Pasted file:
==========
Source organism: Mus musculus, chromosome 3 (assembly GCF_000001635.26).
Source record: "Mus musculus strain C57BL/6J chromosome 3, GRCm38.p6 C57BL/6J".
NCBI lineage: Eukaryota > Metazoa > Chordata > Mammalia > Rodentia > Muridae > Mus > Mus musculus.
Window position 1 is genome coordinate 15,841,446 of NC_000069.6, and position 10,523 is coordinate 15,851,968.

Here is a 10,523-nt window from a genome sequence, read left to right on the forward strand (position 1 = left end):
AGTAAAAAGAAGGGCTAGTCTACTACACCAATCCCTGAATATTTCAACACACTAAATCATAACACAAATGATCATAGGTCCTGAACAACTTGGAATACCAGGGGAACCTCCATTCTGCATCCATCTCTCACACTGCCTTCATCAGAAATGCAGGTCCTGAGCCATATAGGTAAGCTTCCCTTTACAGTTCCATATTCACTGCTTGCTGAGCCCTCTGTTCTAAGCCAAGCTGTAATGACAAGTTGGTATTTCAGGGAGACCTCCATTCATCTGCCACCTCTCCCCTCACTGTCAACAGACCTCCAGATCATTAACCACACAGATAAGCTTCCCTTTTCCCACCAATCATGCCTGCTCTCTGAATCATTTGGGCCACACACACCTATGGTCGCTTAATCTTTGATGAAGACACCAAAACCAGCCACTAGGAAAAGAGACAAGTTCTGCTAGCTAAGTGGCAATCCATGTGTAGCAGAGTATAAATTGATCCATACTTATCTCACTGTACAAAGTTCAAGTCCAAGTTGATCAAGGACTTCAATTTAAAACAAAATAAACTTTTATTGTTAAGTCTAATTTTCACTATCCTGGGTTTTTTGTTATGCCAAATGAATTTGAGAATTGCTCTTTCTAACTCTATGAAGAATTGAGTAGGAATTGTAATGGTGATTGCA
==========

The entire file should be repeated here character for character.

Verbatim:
Source organism: Mus musculus, chromosome 3 (assembly GCF_000001635.26).
Source record: "Mus musculus strain C57BL/6J chromosome 3, GRCm38.p6 C57BL/6J".
NCBI lineage: Eukaryota > Metazoa > Chordata > Mammalia > Rodentia > Muridae > Mus > Mus musculus.
Window position 1 is genome coordinate 15,841,446 of NC_000069.6, and position 10,523 is coordinate 15,851,968.

Here is a 10,523-nt window from a genome sequence, read left to right on the forward strand (position 1 = left end):
AGTAAAAAGAAGGGCTAGTCTACTACACCAATCCCTGAATATTTCAACACACTAAATCATAACACAAATGATCATAGGTCCTGAACAACTTGGAATACCAGGGGAACCTCCATTCTGCATCCATCTCTCACACTGCCTTCATCAGAAATGCAGGTCCTGAGCCATATAGGTAAGCTTCCCTTTACAGTTCCATATTCACTGCTTGCTGAGCCCTCTGTTCTAAGCCAAGCTGTAATGACAAGTTGGTATTTCAGGGAGACCTCCATTCATCTGCCACCTCTCCCCTCACTGTCAACAGACCTCCAGATCATTAACCACACAGATAAGCTTCCCTTTTCCCACCAATCATGCCTGCTCTCTGAATCATTTGGGCCACACACACCTATGGTCGCTTAATCTTTGATGAAGACACCAAAACCAGCCACTAGGAAAAGAGACAAGTTCTGCTAGCTAAGTGGCAATCCATGTGTAGCAGAGTATAAATTGATCCATACTTATCTCACTGTACAAAGTTCAAGTCCAAGTTGATCAAGGACTTCAATTTAAAACAAAATAAACTTTTATTGTTAAGTCTAATTTTCACTATCCTGGGTTTTTTGTTATGCCAAATGAATTTGAGAATTGCTCTTTCTAACTCTATGAAGAATTGAGTAGGAATTGTAATGGTGATTGCA